IMPORTANT ANNOUNCEMENT FOR OUR READERS!
AskPFEPlat is in the process of a transformation to the new Core Infrastructure and Security TechCommunity, and will be moving by the end of March 2019 to our new home at https://aka.ms/CISTechComm (hosted at https://techcommunity.microsoft.com). Please bear with us while we are still under construction!
We will continue bringing you the same great content, from the same great contributors, on our new platform. Until then, you can access our new content on either https://aka.ms/askpfeplat as you do today, or at our new site https://aka.ms/CISTechComm. Please feel free to update your bookmarks accordingly!
Why are we doing this? Simple really; we are looking to expand our team internally in order to provide you even more great content, as well as take on a more proactive role in the future with our readers (more to come on that later)! Since our team encompasses many more roles than Premier Field Engineers these days, we felt it was also time we reflected that initial expansion.
If you have never visited the TechCommunity site, it can be found at https://techcommunity.microsoft.com. On the TechCommunity site, you will find numerous technical communities across many topics, which include discussion areas, along with blog content.
NOTE: In addition to the AskPFEPlat-to-Core Infrastructure and Security transformation, Premier Field Engineers from all technology areas will be working together to expand the TechCommunity site even further, joining together in the technology agnostic Premier Field Engineering TechCommunity (along with Core Infrastructure and Security), which can be found at https://aka.ms/PFETechComm!
As always, thank you for continuing to read the Core Infrastructure and Security (AskPFEPlat) blog, and we look forward to providing you more great content well into the future!
Hello World, Daniel Lucas and Eroilton Borges is here, with a special thanks to Rodrigo Fonseca to helping about Hybrid Identity and review and contribute for this one, to talk about how to automatically assign Office 365 licenses in Azure AD, without need to run Powershell commands.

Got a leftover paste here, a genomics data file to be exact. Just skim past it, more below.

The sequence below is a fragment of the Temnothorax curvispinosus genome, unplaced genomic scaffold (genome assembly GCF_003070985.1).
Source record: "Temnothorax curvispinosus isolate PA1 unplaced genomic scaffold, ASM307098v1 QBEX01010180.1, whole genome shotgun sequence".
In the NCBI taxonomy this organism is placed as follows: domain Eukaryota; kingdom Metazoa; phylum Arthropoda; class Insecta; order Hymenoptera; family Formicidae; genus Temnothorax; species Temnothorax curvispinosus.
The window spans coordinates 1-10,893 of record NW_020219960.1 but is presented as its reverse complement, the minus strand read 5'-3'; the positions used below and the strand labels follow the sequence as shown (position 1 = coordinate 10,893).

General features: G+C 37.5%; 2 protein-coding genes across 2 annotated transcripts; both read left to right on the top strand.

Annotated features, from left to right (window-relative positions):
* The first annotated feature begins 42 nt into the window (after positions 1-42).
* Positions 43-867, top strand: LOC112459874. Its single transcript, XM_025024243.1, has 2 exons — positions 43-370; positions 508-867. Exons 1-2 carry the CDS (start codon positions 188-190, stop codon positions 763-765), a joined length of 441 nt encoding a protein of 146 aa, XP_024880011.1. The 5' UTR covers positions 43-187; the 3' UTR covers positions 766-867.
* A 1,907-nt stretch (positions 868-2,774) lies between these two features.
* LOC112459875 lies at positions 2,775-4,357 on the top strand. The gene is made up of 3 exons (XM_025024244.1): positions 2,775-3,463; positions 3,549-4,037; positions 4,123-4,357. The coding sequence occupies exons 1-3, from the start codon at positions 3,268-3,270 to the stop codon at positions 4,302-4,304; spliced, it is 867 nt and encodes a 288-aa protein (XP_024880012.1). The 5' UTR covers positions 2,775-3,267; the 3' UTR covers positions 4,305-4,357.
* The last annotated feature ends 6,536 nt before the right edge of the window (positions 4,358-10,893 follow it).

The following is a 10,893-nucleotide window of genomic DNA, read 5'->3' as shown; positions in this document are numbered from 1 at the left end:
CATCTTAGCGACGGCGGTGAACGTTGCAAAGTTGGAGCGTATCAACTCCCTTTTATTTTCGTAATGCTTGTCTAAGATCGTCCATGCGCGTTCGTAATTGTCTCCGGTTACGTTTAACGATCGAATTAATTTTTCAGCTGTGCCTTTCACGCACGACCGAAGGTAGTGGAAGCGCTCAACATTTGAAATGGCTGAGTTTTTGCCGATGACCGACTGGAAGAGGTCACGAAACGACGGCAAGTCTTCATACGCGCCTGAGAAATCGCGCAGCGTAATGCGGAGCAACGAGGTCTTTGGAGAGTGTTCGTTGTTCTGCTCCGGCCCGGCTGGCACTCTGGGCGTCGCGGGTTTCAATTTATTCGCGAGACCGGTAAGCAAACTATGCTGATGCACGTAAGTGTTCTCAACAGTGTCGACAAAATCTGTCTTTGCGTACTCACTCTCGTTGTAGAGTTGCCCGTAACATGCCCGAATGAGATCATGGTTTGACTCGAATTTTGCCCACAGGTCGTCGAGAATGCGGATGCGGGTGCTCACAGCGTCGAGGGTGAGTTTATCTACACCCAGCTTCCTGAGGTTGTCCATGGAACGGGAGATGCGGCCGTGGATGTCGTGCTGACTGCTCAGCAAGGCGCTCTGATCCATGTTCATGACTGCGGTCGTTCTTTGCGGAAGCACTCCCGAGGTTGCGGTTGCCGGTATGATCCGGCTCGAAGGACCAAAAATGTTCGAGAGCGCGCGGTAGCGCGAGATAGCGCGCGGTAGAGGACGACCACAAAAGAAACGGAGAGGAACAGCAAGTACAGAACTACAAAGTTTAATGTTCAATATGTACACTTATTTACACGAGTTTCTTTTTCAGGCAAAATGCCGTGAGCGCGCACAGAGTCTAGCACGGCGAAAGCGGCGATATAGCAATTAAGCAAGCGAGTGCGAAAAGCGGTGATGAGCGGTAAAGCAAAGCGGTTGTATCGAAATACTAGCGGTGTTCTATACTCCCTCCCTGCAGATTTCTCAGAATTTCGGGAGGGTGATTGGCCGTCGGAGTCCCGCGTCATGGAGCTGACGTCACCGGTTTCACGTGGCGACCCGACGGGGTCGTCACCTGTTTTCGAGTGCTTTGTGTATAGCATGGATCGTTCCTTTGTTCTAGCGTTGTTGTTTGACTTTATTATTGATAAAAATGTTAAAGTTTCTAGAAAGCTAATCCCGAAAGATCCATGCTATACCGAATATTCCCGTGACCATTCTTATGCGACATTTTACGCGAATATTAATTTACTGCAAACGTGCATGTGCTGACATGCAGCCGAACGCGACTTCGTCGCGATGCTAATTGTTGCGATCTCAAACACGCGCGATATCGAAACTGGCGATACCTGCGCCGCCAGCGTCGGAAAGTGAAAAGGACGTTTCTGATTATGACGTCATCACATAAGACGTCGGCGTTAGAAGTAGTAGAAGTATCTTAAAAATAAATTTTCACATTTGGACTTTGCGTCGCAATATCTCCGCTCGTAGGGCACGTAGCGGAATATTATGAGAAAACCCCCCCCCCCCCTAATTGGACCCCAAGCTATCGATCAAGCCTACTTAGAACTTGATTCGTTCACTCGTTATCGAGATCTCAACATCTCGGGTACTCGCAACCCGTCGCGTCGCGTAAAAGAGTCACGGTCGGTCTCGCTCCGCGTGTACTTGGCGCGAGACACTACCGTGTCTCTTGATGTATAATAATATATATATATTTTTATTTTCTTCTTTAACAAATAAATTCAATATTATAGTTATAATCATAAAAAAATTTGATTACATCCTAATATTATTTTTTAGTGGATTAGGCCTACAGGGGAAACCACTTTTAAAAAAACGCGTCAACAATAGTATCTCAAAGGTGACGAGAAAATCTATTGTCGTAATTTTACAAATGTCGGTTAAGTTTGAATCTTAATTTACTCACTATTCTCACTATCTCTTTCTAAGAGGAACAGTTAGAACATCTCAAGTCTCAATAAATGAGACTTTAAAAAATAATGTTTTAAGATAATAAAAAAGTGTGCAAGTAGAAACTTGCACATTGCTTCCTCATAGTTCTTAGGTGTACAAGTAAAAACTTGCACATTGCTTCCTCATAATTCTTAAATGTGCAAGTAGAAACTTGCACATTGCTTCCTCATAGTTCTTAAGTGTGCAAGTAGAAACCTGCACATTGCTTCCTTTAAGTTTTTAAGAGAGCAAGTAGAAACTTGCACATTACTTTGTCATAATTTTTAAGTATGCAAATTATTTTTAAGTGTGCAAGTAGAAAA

Nowadays, when a new user needs to have Office 365 License, it is necessary run a Powershell command to set a location (Some Microsoft services are not available in all locations. Before a license can be assigned to a user, the administrator should specify the Usage location property on the user.) and assign a license.
But now, it is possible to assign license in Azure AD based on groups, and it´s extremally helpful, because you don´t need to run script for every new user in your organization.
First we need to stop the sync process before change the rules:
Set-ADSyncScheduler -SyncCycleEnabled $false
To complete this task, it´s necessary complete two steps:
1 – Add a AAD Connect Synchronization rule, to populate the attribute UsageLocation in Azure AD.
2 – Select Office 365 Products to assign license based on groups.
AAD Connect Sync Rules:
We´ll create two rules in AAD Connect:
Note: The precedence number cannot conflict with any number in your rules. In our environment we set the numbers below, but you need to ensure that you don´t have any rules with the same precedence number.
1 – If the attribute “UsageLocation” is Null or Empty, we´ll populate with an unique country code (In my example “US”).
2 – Populate the ADDS Attribute with the Country Code
Launch the Synchronization Rules Editor.
Under Rule Types, click Inbound, and create a new rule.
Set the precedence to 108.
In the Transformation tab, Add Transformation “Expression” target Usage Location:
Click in Save.
Launch the Synchronization Rules Editor.
Under Rule Types, click Outbound, and create a new rule.
Set the precedence to 110.
In the Transformations tab, Add Transformation “Direct” target: C – Source: UsageLocation, Merge Type: Update.
Run the Sync Cycle and check if the Attribute is Populated.
Start-ADSyncSyncCycle -PolicyType Delta
Open the Windows Azure Active Directory Module for Windows Powershell
Note: The Delta type will change only for new users. For existing users, you need to run the Full Sync Cycle.
Run the command: Connect-MsolService
Check the user: Get-MsolUser -UserPrincipalName email@example.com | fl UserPrincipalName, UsageLocation
Assign Office 365 License based on Groups:
First, in this example, I created in my on-premises Active Directory, 3 security groups to select different Office 365 products:
1 – Outlook_License
2 – Skype_License
3 – Sharepoint_License
After created, force a new Sync Cycle, and check in the Azure Portal if the Groups are populated.
In the Azure Portal portal.azure.com , select the Azure Active Directory, then select “Licenses“.
Under All Products, select Office 365 Enterprise E3.
Under Licensed Groups, select the Group that you want to assign
Under Assignment Option, select which Products will be available for the Group.
Now, you just need to populate your groups, and wait the Azure AD to assign the Licenses.
Note: When a user is a part of two or more groups, the user will inherit the licenses combined and all products will be available for the user.
If you want to know, how is the correct country code for my user, here is the information:
If you experience an error like “object reference is not set to an object”. Put “anything” in the tag field in the first screen and it will work.
For more examples in how to assign group licenses using Powershell: https://docs.microsoft.com/en-us/azure/active-directory/active-directory-licensing-ps-examples
Hope that this article helps you.